Construction of the Large Hadron Collidor, a giant underground particle accelerator, is reaching a major milestone as a key piece of machinery is lowered into the ground. BBC News Science Correspondent David Shukman reports from the scene.
YB0 is the biggest and most impressive element of the CMS
It's like stepping onto the set of a James Bond film.
Or possibly something involving Austin Powers.
Everything here is on a vast scale; many tens of thousands of cables woven together, silicon sensors by the thousand, towering shapes of steel, impossibly complicated engineering and science.
I'm in a building the size of a hangar. At one end stands a giant circular component, 15m (50ft) across, an intricate assembly of red and silver. Teams of workers clamber over it, inside it.
At the other end, a huge chunk of concrete floor is missing, slid away to open access to a shaft reaching 100m (300ft) down to a vast cavern.
Right now, the largest component of a new detector, the Compact Muon Solenoid (CMS), is being lowered down the shaft and into position for final assembly underground.
Four dense bundles of steel cable are straining under the weight of nearly 2,000 tonnes. Engineers in hard hats keep close watch as the precious instrument slips below at the barely observable speed of 10m (33ft) per hour.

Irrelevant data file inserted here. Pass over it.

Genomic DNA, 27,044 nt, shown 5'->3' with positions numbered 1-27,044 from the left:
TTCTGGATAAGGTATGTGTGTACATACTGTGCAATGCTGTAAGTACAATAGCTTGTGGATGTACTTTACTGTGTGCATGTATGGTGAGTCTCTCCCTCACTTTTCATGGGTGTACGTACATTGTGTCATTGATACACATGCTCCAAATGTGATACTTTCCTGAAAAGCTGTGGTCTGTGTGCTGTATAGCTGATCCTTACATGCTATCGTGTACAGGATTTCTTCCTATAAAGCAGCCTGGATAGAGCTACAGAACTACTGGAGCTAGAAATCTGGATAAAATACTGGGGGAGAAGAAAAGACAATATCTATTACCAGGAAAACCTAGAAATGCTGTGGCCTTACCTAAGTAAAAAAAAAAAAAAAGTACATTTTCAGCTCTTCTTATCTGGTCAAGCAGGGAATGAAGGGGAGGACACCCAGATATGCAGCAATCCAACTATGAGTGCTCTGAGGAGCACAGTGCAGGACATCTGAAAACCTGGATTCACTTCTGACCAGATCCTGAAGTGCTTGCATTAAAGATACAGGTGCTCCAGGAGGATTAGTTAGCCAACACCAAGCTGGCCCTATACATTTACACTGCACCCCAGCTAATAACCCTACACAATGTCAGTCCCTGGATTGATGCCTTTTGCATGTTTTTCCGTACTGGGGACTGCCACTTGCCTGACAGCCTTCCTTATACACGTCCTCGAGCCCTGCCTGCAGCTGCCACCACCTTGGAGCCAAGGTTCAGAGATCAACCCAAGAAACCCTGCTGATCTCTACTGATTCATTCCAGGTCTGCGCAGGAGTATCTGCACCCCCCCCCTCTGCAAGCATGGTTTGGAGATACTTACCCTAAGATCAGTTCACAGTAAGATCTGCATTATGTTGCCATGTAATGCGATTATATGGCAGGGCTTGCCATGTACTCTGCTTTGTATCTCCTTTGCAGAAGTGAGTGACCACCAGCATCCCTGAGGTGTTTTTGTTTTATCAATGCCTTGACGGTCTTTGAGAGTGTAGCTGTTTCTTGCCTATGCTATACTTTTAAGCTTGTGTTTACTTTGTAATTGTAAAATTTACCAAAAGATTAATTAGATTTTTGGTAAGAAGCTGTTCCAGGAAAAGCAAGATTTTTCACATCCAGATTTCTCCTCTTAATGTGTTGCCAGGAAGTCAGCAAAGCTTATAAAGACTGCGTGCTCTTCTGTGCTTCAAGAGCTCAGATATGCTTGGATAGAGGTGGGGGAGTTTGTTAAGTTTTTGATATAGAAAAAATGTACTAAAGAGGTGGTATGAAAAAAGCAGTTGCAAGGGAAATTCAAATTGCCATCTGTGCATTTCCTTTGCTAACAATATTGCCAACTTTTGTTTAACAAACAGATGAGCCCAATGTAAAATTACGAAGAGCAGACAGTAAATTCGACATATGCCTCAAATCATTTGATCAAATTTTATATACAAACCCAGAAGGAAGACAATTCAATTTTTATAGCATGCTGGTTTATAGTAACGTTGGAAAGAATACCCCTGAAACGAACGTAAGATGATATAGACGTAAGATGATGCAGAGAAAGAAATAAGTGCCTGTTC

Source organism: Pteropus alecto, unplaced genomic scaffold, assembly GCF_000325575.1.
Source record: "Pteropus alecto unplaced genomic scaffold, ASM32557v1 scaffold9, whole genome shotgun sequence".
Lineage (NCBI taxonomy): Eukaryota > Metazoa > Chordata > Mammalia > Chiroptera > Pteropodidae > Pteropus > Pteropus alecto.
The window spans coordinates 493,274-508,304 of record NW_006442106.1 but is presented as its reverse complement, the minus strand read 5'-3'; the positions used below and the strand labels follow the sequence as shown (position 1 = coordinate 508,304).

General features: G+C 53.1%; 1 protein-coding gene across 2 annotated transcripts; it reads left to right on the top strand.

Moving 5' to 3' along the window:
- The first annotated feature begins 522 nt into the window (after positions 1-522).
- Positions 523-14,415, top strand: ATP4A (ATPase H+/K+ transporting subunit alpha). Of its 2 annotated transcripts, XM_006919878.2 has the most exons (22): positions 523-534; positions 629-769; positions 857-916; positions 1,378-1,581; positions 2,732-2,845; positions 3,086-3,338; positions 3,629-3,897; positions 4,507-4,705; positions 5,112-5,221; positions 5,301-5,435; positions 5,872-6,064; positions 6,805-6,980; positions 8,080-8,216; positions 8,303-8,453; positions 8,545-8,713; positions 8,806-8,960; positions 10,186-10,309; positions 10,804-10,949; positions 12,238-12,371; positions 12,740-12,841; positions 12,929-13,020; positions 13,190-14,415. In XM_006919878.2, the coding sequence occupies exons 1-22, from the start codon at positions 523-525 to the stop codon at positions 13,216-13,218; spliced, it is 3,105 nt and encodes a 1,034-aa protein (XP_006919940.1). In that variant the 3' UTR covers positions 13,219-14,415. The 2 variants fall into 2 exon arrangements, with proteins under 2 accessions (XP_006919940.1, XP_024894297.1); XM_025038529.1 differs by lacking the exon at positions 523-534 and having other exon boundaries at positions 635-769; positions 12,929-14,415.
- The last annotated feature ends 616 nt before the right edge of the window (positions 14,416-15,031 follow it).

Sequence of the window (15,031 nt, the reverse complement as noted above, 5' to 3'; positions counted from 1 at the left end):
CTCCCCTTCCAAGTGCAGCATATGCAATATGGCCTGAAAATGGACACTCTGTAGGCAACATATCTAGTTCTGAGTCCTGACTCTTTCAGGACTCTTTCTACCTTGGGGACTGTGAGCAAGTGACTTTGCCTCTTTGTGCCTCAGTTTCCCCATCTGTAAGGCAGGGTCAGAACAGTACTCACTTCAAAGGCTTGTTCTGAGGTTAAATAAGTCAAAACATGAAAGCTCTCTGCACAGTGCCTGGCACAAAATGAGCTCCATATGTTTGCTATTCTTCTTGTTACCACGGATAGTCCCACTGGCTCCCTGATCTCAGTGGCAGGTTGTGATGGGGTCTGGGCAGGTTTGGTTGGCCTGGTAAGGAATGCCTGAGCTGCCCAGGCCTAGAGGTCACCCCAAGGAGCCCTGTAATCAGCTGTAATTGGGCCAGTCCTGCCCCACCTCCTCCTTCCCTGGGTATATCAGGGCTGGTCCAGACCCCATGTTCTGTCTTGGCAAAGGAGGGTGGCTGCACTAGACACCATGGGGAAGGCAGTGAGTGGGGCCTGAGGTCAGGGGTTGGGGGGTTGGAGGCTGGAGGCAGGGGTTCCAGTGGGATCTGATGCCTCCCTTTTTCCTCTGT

This is where the worlds of theoretical physics and heavy engineering collide.
Ideas dreamed up on academic blackboards two decades ago are now materialising as tangible high-technology.
A noble idea
Is it all worth it?
The objectives are noble - to understand the innermost workings of the universe. There's so much that we don't know: only a few percent of the universe is made up of what we know to be matter, the rest is unexplained. This project may provide answers.
But don't expect immediate spin-offs. This is science at its most fundamental.
If everything works, if the beams of particles successfully collide, if the detectors do their job, if the researchers can make sense of the reams of data that will flow from these machines, then we'll be able to say if the £2bn (3bn euros) was wisely spent.
I go to the chasm to check on progress.
A fence keeps me back from the edge. The cables are as taut as ever, the massive component is now well below ground. Our remotely-controlled camera in the cavern below shows the dark shape blocking most of the light in the shaft.
So far, everything is on course.